# R using GLM and manual solve logistic regression have different (close but not exactly the same) results

I am getting different results (close but not exact the same) from R GLM and manual solving logistic regression optimization. Could anyone tell me where is the problem?

BFGS does not converge? Numerical problem with finite precision?

Thanks

# logistic regression without intercept
fit=glm(factor(vs) ~ hp+wt-1, mtcars, family=binomial())

# manually write logistic loss and use BFGS to solve
x=as.matrix(mtcars[,c(4,6)])
y=ifelse(mtcars$vs==1,1,-1) lossLogistic <- function(w){ L=log(1+exp(-y*(x %*% w))) return(sum(L)) } opt=optim(c(1,1),lossLogistic, method="BFGS")  • What's the convergence tolerance in optim? Aug 14, 2016 at 1:51 • @MatthewDrury Thanks. You expect the optim does not converge? Aug 14, 2016 at 2:09 • No, it should converge, the logistic loss in convex. But maybe the default tolerance for glm is tighter than that for optim. Aug 14, 2016 at 2:15 • diff by 0.001 is higher than what I expected. control = list(maxit = 1e8, abstol=1e-8, reltol=1e-8) still not help. Aug 14, 2016 at 2:19 • Well then... The plot thickens. Aug 14, 2016 at 2:25 ## 1 Answer Short answer: Optimise harder. Your loss function is fine, no numeric issues there. For instance you can easily check that: all.equal( lossLogistic(coef(fit)), as.numeric(-logLik(fit)), check.attributes = FALSE) [1] TRUE  What happens is that you assume that optim's BFGS implementation can get as good as an routine that use actual gradient information - remember Fisher scoring is essentially a Newton-Raphson routine. BFGS converged ( opt$convergence equals 0) but the best of BFGS was not the best you could get because as you did not provide a gradient function the routine had to numerically approximate the gradient. If you used a better optimisation procedure that could use more gradient-like information you would get the same results. Here, because the log-likelihood is actually a very well behaved function I can even use a quadratic approximation procedure to "fake" gradient information.

library(minqa)
optQ= minqa::uobyqa(c(1,1),lossLogistic)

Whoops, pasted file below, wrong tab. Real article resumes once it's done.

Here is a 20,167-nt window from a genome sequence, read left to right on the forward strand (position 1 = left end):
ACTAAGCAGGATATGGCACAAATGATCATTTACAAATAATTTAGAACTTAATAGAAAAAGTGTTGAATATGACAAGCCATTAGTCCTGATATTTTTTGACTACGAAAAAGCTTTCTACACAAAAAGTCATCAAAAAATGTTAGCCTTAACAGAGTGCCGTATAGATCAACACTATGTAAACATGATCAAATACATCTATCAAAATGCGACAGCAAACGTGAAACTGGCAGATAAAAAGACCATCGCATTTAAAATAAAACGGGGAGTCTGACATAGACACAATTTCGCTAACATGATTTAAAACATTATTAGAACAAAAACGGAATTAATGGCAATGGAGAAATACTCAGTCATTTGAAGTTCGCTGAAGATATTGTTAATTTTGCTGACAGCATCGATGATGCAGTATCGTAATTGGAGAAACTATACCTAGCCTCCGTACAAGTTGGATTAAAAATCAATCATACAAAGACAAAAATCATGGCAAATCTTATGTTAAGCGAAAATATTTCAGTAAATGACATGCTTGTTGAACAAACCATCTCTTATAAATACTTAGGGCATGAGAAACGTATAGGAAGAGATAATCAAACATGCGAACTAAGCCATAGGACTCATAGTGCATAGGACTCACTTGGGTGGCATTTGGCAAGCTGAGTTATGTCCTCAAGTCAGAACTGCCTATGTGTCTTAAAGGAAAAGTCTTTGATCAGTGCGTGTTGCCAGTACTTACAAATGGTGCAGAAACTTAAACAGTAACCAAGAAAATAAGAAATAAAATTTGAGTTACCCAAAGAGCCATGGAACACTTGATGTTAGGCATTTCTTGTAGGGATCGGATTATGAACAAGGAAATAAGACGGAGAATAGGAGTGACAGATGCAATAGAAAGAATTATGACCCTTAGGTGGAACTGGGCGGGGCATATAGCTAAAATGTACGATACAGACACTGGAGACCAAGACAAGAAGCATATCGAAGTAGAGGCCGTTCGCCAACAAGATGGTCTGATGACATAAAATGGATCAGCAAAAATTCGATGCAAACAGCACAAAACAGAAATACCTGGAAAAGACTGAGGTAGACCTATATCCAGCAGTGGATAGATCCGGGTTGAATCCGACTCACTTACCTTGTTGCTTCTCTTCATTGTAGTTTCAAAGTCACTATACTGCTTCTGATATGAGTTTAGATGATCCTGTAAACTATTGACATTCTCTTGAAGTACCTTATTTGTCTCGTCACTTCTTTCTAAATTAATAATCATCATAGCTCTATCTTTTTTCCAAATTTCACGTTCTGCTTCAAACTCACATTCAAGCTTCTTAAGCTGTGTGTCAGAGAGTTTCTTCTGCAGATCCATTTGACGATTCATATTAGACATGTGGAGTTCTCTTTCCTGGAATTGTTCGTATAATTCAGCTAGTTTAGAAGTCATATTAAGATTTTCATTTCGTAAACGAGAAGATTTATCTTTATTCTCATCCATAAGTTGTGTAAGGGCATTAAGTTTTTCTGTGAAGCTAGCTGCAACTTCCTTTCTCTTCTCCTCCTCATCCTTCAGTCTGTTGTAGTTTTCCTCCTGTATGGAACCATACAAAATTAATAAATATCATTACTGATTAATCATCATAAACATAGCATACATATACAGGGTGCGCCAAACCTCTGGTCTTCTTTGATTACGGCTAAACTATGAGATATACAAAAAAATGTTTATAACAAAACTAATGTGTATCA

all.equal( optQ$par, coef(fit), check.attributes = FALSE) [1] TRUE all.equal( optQ$fval, as.numeric(-logLik(fit)),
check.attributes = FALSE)
[1] TRUE


It works.

• Thank you very much for the great answer. I also learned minqa from you! Aug 14, 2016 at 12:21
• Hmmm. I had it in my brain that BFGS requires a gradient as input. Does it work out some approximation if you don't supply it? Aug 14, 2016 at 16:19
• BFGS does require gradient information but this information will be numerically approximated when not provided to optim. To quote optim's doc: "If (grad) is NULL, a finite-difference approximation will be used." I checked the code in optim.c where the finite differences are computed; it is a standard first-order centred difference scheme. Nice for something quick and dirty but clearly no match for a quadratic approximation routine. Aug 14, 2016 at 17:08
• @hxd1011: I learned about it reading through the R-sig-ME e-mail list (ME stands for mixed effects). It was one of the major things that changed between the 0.999... and the 1.x-y versions of lme4. It started offering bobyqa and Nelder-Mead as optimisation options; this was quite contrary to the approach of lme where it used a combination of E-M steps followed by N-R iterations. Aug 14, 2016 at 17:24
• @MatthewDrury: Thanks for pointing out the ambiguity regarding the current use of gradient information by optim's BFGS. I hope the minor edit and the comment following your observation clear out things more. Aug 14, 2016 at 17:40